The first thing I noticed about the OBX (quickly learned OBX on those oval stickers on a lot of car windows was the abbreviation for Outer Banks) was the color and temperature of the water. It was grayish, darker than I thought it would be, and much much colder than I thought as well. The water up north at Brooklyn beaches and Emerald Coast NC ones are way warmer. On my first day I only went up to my ankles because it was so frigid and was disappointed to find how horrible the sand in the surf felt under my feet. It wasn't smooth at all. It felt like shards of broken shells and hurt to even walk on it. I wondered how far out it went, but didn't explore because the water was so cold. There were hardly any shells on the beach, none unbroken, and if we had gone with the kids when they were young other than them probably chasing all the little crabs peeking out from under the sand, they would have been disappointed too. The ocean was so calm that it didn't make sense to me why there would be so many broken shards.
Even if I didn't go in the water I still enjoyed just being on the beach. I did take a dip in the unheated hotel pool which felt good as it was warmer than the ocean.
|Paddle boarding on the Atlantic Ocean|
When we next went to the beach it was like we were at a different beach than we were two days prior. The waves were crazy strong and now it made sense as to why the ocean floor was like a sharp dump of broken shells.
The sounds of the crashing waves were amazing, but the pull of them, even as I stood only ankle deep, was scary. I couldn't imagine even going up to my calves as the undertow was so strong.
Those waves were so high and powerful I was scared for the parents who were letting their children go near them. I was on watch the whole time. Any child that was even near the surf I worried about. One guy had one of those sand chairs wedged in right by the shore and I watched as a crazy wave came in and tumbled him out of it! I couldn't imagine letting my child go into that ocean. I heard someone say in the breakfast room that morning that there were riptides. A riptide can pull you out overwhelm you in mere seconds. When I asked the front desk person if she had heard any idea what the weather was going to be that day she said, "You're on the Outer Banks, it changes from minute to minute." Yeah, no, the Outer Banks will not be on my short list.
|Always wanted to surf...those days are over!|
Trio was the exact restaurant I have wanted to open in Roanoke for the last 20+ years...a place where you can get wine, cheese, beer and live acoustic music. They also had a store in the front where you can take out goodies. Delicious! Click here for my Trip Advisor Trio review. Josephine's Sicilian Kitchen was another favorite. Real Italian food, in an intimate setting where the menu changes weekly. They do not take reservations so if you want to get in without a long wait I recommend going when it first opens at 5:00pm. Click here for my Trip Advisor review of Josephine's. If you want something a little more fancier, for that special occasion, I recommend the Colington Cafe, a French restaurant in what was once a home in Collington which is right near Nags Head and Kill Devil Hills.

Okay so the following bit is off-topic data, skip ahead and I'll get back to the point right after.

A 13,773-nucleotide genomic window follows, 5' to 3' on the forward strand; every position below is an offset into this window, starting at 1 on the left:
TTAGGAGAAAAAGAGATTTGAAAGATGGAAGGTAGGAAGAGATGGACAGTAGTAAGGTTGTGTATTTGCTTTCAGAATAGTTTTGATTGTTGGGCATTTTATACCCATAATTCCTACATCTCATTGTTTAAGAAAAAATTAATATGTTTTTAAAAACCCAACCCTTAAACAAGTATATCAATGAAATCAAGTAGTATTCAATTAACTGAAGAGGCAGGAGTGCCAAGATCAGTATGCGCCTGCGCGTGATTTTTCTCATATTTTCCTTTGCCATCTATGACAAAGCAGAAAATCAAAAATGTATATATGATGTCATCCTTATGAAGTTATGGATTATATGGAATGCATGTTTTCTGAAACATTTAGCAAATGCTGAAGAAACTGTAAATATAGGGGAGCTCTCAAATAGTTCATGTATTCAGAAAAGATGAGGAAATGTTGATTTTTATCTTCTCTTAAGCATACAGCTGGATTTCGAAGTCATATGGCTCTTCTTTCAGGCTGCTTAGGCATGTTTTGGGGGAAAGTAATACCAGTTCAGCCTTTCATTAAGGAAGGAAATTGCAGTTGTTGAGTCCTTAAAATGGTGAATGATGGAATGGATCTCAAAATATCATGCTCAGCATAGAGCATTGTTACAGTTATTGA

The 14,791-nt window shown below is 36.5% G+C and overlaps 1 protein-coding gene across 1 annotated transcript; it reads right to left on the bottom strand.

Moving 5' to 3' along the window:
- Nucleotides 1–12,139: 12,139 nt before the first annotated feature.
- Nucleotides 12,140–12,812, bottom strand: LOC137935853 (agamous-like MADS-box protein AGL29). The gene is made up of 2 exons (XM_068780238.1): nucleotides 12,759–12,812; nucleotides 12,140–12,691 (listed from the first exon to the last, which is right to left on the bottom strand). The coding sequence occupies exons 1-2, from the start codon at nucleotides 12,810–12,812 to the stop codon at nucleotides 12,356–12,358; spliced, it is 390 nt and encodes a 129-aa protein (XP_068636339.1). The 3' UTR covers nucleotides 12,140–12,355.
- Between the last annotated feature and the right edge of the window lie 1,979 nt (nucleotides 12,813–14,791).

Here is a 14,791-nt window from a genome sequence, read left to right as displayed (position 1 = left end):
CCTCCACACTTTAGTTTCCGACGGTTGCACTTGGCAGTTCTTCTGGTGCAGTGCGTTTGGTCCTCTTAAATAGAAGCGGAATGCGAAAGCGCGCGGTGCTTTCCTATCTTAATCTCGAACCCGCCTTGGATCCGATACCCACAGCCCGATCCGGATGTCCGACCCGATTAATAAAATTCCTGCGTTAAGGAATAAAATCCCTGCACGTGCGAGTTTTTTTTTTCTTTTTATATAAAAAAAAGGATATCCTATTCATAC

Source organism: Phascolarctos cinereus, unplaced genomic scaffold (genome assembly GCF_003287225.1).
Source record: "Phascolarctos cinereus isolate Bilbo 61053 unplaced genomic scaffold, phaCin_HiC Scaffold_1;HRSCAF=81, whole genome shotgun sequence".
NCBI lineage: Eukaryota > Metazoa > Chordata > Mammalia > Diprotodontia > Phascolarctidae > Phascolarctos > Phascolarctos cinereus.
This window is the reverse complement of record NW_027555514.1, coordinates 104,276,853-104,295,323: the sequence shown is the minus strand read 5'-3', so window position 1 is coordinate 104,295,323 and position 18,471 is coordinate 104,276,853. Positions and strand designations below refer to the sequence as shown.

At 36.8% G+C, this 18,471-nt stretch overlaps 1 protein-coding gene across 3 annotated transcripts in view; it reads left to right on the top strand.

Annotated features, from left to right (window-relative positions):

I loved going to all the thrift stores. My favorite was Class and Trash which was like an affordable Black Dog Salvage yard. We got some neat things and had I had room we probably would have brought back a lot more "stuff."
Besides the ocean water, the most disappointing event we experienced was a wine tasting event which took us 45 minutes to get to as it was at the end of the OBX in Cutterick. There were only two vineyards sampling, and three beer breweries. I don't drink beer so for $15 it was a waste as the pour was literally a thimble size pour of five different wines. Altogether it would not have filled the glass. I now know I hate North Carolina grapes, way too sweet with a musky aftertaste. At least there was some nice scenery. There was no way I was climbing the lighthouse and paying $10 to be out of breath and in pain, but it was pretty to look at.
There was no way I was leaving without getting in that ocean so on our last day I braved the cold, waves, and rough bottom and did a quick run in. I was stopped about knee high by a powerful wave which knocked me down. By the time I got up Frank was already at the shore in case he had to rescue me. I got out quickly.
All in all it was good to get away, but with the temperatures soaring into the high nineties in Roanoke, this week at the beach would probably have been a better call.
My husband is pushing for us to consider Florida as a possibility, but I'm not too keen on it. He thinks Maine is too cold. I think Florida is too hot. I'm sure there are other beaches between Maine and Florida we could consider. If you know of any please drop a comment!